This television series is a comedy and hard to describe. It sort of satirizes the telenovela genre while being a telenovela at the same time. It’s also romantic, and as the image to the right proclaims, whimsical. The show has a lot of heart and a caring, strong and very likeable main character. Several of the supporting characters are sympathetic too, which charms me because so much television these days focuses on shady people.
The plot centers on a 23 year old Catholic, Latina virgin — Jane, played by Gina Rodriguez who won a Golden Globe for the role — who is artificially inseminated by mistake. Jane has a boyfriend, Michael, whom she loves very much and who does not want the baby. The father of the baby, Rafael, and his wife Petra do want the child, since Rafael had cancer years ago and this is the only viable sperm sample he had or will ever have. Of course there are more plot complications.
I only discovered this show in the past couple of months and I’m several episodes behind—please don’t spoil me!
Marvel’s Agent Carter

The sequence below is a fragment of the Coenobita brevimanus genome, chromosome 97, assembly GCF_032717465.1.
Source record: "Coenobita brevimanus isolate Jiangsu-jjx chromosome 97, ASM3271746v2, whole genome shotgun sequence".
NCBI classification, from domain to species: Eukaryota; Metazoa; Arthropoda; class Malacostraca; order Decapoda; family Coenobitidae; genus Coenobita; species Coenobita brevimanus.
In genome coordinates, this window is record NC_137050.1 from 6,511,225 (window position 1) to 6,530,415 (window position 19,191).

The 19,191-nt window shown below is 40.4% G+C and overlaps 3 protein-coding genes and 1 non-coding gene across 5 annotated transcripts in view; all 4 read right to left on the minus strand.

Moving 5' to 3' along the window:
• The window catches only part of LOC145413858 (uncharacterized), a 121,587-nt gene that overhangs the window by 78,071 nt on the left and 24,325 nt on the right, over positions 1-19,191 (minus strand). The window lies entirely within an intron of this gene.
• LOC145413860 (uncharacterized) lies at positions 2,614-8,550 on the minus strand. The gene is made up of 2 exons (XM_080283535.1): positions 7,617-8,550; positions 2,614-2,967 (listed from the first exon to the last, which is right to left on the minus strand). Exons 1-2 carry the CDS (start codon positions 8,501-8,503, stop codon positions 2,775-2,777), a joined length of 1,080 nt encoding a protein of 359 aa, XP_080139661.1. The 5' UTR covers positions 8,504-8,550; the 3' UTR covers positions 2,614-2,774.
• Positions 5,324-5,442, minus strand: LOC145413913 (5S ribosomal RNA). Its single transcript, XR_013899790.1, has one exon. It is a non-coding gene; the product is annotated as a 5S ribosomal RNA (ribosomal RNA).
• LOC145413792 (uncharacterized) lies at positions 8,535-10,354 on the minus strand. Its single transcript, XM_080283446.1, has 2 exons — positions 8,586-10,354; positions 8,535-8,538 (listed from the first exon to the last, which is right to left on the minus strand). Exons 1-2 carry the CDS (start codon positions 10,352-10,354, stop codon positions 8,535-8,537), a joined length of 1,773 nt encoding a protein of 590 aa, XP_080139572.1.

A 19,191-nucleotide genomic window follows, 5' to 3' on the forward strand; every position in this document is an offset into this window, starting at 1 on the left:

For anyone who enjoyed Captain America, this series, set in late 1940s New York, centers around Peggy Carter (played by Hayley Atwell), the woman who loved Captain America before his disappearance and must now move on without him. It’s at least as good as the movie. Peggy (another likable and strong woman) works as a secret agent, but since this is the 1940s and she is a woman, her boss and coworkers expect her to get coffee for them instead of doing her job.
So when Howard Stark, a man the agency suspects of cooperating with villains, approaches her about clearing his name, Peggy agrees. This gets her into a variety of dangerous adventures and she’s usually two steps ahead of the agents she works with. But will she catch the arch-villain who has killed someone she cares about before her fellow agents discover that she is working with Stark behind their backs? The 1940s setting is a big part of the fun here, too.
As I write this, the show is on the bubble and I’m hoping it gets renewed for a second season because it sure deserves it.